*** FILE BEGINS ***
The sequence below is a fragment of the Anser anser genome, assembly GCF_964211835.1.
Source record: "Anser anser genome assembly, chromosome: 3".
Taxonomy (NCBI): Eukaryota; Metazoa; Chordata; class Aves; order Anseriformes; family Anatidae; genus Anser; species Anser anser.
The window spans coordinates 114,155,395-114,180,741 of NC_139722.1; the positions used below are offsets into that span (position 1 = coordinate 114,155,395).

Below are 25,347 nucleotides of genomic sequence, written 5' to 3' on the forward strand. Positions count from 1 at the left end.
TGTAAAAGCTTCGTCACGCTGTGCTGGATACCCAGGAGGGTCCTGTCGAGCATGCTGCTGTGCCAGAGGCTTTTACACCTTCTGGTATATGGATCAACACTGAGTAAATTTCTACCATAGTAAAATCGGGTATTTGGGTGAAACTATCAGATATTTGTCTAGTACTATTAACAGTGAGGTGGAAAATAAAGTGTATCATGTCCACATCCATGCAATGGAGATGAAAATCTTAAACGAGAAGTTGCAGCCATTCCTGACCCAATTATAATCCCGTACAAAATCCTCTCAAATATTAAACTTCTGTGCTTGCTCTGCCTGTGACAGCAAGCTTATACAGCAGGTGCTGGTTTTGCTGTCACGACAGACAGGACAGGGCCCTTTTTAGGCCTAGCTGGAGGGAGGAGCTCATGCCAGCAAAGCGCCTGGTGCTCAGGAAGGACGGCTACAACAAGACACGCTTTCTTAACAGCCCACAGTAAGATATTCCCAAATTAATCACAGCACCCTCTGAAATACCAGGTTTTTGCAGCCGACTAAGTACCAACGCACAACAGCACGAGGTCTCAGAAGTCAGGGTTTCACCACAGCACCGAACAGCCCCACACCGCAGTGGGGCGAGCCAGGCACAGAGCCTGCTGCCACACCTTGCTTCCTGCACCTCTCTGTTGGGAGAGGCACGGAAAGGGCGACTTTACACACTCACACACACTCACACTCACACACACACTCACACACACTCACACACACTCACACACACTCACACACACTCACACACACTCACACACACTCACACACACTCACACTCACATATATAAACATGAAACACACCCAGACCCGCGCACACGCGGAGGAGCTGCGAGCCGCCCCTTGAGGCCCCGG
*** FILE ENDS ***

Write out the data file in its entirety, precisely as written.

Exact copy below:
The sequence below is a fragment of the Anser anser genome, assembly GCF_964211835.1.
Source record: "Anser anser genome assembly, chromosome: 3".
Taxonomy (NCBI): Eukaryota; Metazoa; Chordata; class Aves; order Anseriformes; family Anatidae; genus Anser; species Anser anser.
The window spans coordinates 114,155,395-114,180,741 of NC_139722.1; the positions used below are offsets into that span (position 1 = coordinate 114,155,395).

Below are 25,347 nucleotides of genomic sequence, written 5' to 3' on the forward strand. Positions count from 1 at the left end.
TGTAAAAGCTTCGTCACGCTGTGCTGGATACCCAGGAGGGTCCTGTCGAGCATGCTGCTGTGCCAGAGGCTTTTACACCTTCTGGTATATGGATCAACACTGAGTAAATTTCTACCATAGTAAAATCGGGTATTTGGGTGAAACTATCAGATATTTGTCTAGTACTATTAACAGTGAGGTGGAAAATAAAGTGTATCATGTCCACATCCATGCAATGGAGATGAAAATCTTAAACGAGAAGTTGCAGCCATTCCTGACCCAATTATAATCCCGTACAAAATCCTCTCAAATATTAAACTTCTGTGCTTGCTCTGCCTGTGACAGCAAGCTTATACAGCAGGTGCTGGTTTTGCTGTCACGACAGACAGGACAGGGCCCTTTTTAGGCCTAGCTGGAGGGAGGAGCTCATGCCAGCAAAGCGCCTGGTGCTCAGGAAGGACGGCTACAACAAGACACGCTTTCTTAACAGCCCACAGTAAGATATTCCCAAATTAATCACAGCACCCTCTGAAATACCAGGTTTTTGCAGCCGACTAAGTACCAACGCACAACAGCACGAGGTCTCAGAAGTCAGGGTTTCACCACAGCACCGAACAGCCCCACACCGCAGTGGGGCGAGCCAGGCACAGAGCCTGCTGCCACACCTTGCTTCCTGCACCTCTCTGTTGGGAGAGGCACGGAAAGGGCGACTTTACACACTCACACACACTCACACTCACACACACACTCACACACACTCACACACACTCACACACACTCACACACACTCACACACACTCACACACACTCACACACACTCACACTCACATATATAAACATGAAACACACCCAGACCCGCGCACACGCGGAGGAGCTGCGAGCCGCCCCTTGAGGCCCCGG